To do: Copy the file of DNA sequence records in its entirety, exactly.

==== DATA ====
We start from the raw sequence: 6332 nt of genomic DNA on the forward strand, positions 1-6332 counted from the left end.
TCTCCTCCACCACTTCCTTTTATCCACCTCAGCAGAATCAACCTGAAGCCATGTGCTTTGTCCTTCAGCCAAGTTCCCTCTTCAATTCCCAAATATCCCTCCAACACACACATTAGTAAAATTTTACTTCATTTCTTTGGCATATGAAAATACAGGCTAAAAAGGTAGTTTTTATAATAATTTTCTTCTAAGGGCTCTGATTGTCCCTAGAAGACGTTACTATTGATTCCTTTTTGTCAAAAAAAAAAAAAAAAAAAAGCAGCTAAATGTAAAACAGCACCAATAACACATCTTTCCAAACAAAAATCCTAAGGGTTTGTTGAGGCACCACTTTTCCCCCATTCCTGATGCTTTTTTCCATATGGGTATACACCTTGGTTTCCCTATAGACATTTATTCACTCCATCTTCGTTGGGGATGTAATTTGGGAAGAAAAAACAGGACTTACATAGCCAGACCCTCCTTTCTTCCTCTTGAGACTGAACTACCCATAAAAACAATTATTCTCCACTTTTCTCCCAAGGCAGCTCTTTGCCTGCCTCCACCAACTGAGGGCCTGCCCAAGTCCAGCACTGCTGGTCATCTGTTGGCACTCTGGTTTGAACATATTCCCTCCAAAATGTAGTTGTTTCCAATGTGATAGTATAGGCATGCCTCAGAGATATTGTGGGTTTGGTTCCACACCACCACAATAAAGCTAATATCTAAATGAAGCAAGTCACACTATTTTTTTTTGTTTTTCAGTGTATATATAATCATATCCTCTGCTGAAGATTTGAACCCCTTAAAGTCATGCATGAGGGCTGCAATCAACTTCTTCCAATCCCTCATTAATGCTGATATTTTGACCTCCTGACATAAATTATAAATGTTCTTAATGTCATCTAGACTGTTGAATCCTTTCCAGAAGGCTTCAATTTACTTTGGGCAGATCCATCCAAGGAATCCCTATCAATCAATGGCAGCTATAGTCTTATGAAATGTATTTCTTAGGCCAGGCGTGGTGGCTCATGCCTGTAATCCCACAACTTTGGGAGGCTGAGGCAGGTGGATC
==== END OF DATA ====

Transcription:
We start from the raw sequence: 6332 nt of genomic DNA on the forward strand, positions 1-6332 counted from the left end.
TCTCCTCCACCACTTCCTTTTATCCACCTCAGCAGAATCAACCTGAAGCCATGTGCTTTGTCCTTCAGCCAAGTTCCCTCTTCAATTCCCAAATATCCCTCCAACACACACATTAGTAAAATTTTACTTCATTTCTTTGGCATATGAAAATACAGGCTAAAAAGGTAGTTTTTATAATAATTTTCTTCTAAGGGCTCTGATTGTCCCTAGAAGACGTTACTATTGATTCCTTTTTGTCAAAAAAAAAAAAAAAAAAAAGCAGCTAAATGTAAAACAGCACCAATAACACATCTTTCCAAACAAAAATCCTAAGGGTTTGTTGAGGCACCACTTTTCCCCCATTCCTGATGCTTTTTTCCATATGGGTATACACCTTGGTTTCCCTATAGACATTTATTCACTCCATCTTCGTTGGGGATGTAATTTGGGAAGAAAAAACAGGACTTACATAGCCAGACCCTCCTTTCTTCCTCTTGAGACTGAACTACCCATAAAAACAATTATTCTCCACTTTTCTCCCAAGGCAGCTCTTTGCCTGCCTCCACCAACTGAGGGCCTGCCCAAGTCCAGCACTGCTGGTCATCTGTTGGCACTCTGGTTTGAACATATTCCCTCCAAAATGTAGTTGTTTCCAATGTGATAGTATAGGCATGCCTCAGAGATATTGTGGGTTTGGTTCCACACCACCACAATAAAGCTAATATCTAAATGAAGCAAGTCACACTATTTTTTTTTGTTTTTCAGTGTATATATAATCATATCCTCTGCTGAAGATTTGAACCCCTTAAAGTCATGCATGAGGGCTGCAATCAACTTCTTCCAATCCCTCATTAATGCTGATATTTTGACCTCCTGACATAAATTATAAATGTTCTTAATGTCATCTAGACTGTTGAATCCTTTCCAGAAGGCTTCAATTTACTTTGGGCAGATCCATCCAAGGAATCCCTATCAATCAATGGCAGCTATAGTCTTATGAAATGTATTTCTTAGGCCAGGCGTGGTGGCTCATGCCTGTAATCCCACAACTTTGGGAGGCTGAGGCAGGTGGATC